The COVID-19 pandemic was confirmed to have reached the U.S. state of Kentucky on March 6, 2020, when Governor Andy Beshear‘s office announced the first confirmed case in Lexington and declared a state of emergency to ensure all entities have the necessary response resources. As of September 2, 49,991 cases of COVID-19 were confirmed, with 966 deaths. The Kentucky government announced a series of restrictions and recommendations in order to help curb the spread of the disease. Schools, universities, and a range of businesses were broadly closed to the public. Public sporting events were closed or postponed, including the 2020 Kentucky Derby.
The Kentucky government announced on March 6, 2020 that the state had seen its first confirmed case of the virus, in the city of Lexington. The individual had been placed in isolation in an unidentified medical facility. On the same day a state of emergency was declared. As of March 18, one of the first two patients to test positive for the virus, a 56-year-old man from Montgomery County, had fully recovered and was released from isolation.A total of 35 cases were confirmed, and 489 test had been administered statewide. s of September 2, there were 760 coronavirus cases among University of Kentucky students.
As of March 16, Governor Beshear announced that all bars and restaurants would close to dining .Schools and child care facilities were closed statewide.The University of Kentucky suspended in-person classes for the entirety of the spring semester.The electricity providers Kentucky Utilities and Louisville Gas & Electric announced it would suspend shut-offs and waive late fees until May 1, 2020.All public facing businesses that encourage public congregation and which cannot comply with the CDC’s social distancing guidelines were ordered closed as of March 17. Louisville Mayor Greg Fischer ordered the closure of playgrounds, basketball courts and soccer fields in Louisville’s 120 parks on March 24.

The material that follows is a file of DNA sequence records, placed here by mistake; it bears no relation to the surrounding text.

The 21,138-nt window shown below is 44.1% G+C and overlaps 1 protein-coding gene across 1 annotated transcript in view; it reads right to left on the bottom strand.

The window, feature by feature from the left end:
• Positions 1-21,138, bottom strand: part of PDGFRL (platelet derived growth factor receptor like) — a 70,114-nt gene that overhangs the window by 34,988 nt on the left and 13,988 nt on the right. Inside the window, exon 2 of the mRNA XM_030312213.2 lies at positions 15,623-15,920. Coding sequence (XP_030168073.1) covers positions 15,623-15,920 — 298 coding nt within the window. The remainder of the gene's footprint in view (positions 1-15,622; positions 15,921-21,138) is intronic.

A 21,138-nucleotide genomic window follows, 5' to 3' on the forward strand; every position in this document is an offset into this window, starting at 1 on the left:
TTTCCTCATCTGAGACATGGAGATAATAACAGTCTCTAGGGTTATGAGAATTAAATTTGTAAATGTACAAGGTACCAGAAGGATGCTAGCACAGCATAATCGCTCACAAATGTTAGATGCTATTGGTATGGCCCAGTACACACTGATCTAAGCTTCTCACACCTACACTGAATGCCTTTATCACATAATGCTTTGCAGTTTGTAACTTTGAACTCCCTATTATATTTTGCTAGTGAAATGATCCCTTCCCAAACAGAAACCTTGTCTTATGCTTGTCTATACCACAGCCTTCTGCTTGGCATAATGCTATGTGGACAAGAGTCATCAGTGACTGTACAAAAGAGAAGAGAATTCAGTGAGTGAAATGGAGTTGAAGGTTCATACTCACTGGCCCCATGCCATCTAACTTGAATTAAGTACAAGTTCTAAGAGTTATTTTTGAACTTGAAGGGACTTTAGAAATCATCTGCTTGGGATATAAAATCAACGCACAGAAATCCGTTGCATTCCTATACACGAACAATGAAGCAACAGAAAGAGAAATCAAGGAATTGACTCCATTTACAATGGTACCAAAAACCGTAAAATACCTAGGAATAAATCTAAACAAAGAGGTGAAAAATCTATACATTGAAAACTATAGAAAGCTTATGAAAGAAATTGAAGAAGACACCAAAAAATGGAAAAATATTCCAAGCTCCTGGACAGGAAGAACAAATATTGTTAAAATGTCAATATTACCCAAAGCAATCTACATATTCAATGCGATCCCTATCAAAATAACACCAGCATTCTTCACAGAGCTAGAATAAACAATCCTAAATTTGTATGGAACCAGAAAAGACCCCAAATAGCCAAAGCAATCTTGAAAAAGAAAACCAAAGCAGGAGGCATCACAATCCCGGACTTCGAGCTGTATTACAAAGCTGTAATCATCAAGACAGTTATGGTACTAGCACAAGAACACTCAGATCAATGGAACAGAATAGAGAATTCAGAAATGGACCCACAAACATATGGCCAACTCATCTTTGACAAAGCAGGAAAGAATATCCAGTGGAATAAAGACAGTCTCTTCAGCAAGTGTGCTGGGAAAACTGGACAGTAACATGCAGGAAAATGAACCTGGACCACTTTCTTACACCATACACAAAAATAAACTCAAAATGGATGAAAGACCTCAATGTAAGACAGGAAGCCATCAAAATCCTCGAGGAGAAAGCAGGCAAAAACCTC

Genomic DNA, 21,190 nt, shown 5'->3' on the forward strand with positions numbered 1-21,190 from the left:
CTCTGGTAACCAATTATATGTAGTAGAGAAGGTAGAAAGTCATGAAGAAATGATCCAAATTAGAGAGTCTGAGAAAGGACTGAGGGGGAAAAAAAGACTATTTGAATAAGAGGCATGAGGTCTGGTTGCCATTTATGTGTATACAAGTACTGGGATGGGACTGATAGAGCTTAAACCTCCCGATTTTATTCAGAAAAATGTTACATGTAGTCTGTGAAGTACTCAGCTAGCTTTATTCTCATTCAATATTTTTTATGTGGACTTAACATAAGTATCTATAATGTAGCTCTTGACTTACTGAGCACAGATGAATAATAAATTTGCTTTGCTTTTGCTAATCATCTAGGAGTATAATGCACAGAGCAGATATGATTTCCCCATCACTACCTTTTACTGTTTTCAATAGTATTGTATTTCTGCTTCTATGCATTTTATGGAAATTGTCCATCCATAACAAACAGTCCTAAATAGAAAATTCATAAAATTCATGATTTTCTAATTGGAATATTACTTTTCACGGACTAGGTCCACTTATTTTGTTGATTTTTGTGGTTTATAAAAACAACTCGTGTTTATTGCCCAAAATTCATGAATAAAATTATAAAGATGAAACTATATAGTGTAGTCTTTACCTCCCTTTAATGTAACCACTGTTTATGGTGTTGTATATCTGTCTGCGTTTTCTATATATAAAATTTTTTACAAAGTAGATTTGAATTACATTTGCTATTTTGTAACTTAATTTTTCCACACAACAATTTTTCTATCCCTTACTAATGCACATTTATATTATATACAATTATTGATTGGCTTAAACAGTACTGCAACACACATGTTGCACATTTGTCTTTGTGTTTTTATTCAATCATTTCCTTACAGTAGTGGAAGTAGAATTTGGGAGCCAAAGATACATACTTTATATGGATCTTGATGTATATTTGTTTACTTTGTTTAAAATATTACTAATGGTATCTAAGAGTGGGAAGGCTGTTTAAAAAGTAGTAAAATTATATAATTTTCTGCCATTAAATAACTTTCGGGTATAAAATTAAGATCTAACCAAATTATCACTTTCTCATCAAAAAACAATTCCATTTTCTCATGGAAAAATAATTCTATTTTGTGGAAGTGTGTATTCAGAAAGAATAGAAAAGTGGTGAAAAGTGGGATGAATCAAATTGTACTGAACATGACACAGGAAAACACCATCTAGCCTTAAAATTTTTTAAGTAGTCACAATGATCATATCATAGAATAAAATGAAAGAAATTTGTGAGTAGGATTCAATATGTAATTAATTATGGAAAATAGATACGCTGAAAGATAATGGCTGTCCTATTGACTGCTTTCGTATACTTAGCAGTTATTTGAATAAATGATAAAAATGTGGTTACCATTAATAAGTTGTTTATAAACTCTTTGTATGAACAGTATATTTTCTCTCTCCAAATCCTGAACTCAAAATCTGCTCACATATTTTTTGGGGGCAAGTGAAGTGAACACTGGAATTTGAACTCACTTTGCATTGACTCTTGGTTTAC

On March 17 an executive order was announced allowing pharmacists to issue prescriptions for 30 days if they cannot contact a patient’s doctor. It also allowed pharmacists to set up and conduct business in areas not covered by the normal permitting process, to increase the ease and availability of mobile operations. Blood donations were substantially impacted as scheduled blood drives were cancelled and the public took measures to avoid public spaces. Adult daycare centers were ordered closed as of March 17.
Initially, religious leaders were upset when Governor Beshear called for all religious services to be halted on March 11, 2020. However, many followed the guideline on Sunday the 14th with even more following by the following Sunday. The Roman Catholic Diocese of Covington suspended public masses from March 20 until further notice.By April 4, two churches in Hopkins County had been linked to an outbreak with over 50 cases and 4 deaths.
The running of the Kentucky Derby, normally scheduled for the first Saturday in May, was postponed until September. This was the first time in 75 years that the race was rescheduled.NASCAR held their races at Kentucky Speedway in Sparta as planned on July 9–12 the Xfinity series gained an additional race there for the first since 2017 that there would a second race at the track for the Xfinity Series, all events were closed behind doors.
Governor Beshear has a daily public address at 5:00 pm EDT on the COVID-19 pandemic. The Governor is joined regularly by an ASL interpreter, Kentucky Commission on the Deaf and the Hard of Hearing Executive Director Virginia Moore, and Dr. Steven Stack, Commissioner of the Kentucky Department of Public Health. Some of the common phrases that the Governor uses during these addresses can be purchased on various items to help raise money for Team Kentucky fund started by the Governor to help those who have been hurt financially by the pandemic.
The Governor also asks people to light up their house green whenever there are coronavirus deaths in the state that day to honor those that are lost. As part of this, Beshear has ordered the Governor’s Mansion and the dome illuminated in green on those nights. Compliance with the Governor’s order to wear masks was reported as a “mixed bag” in Louisville.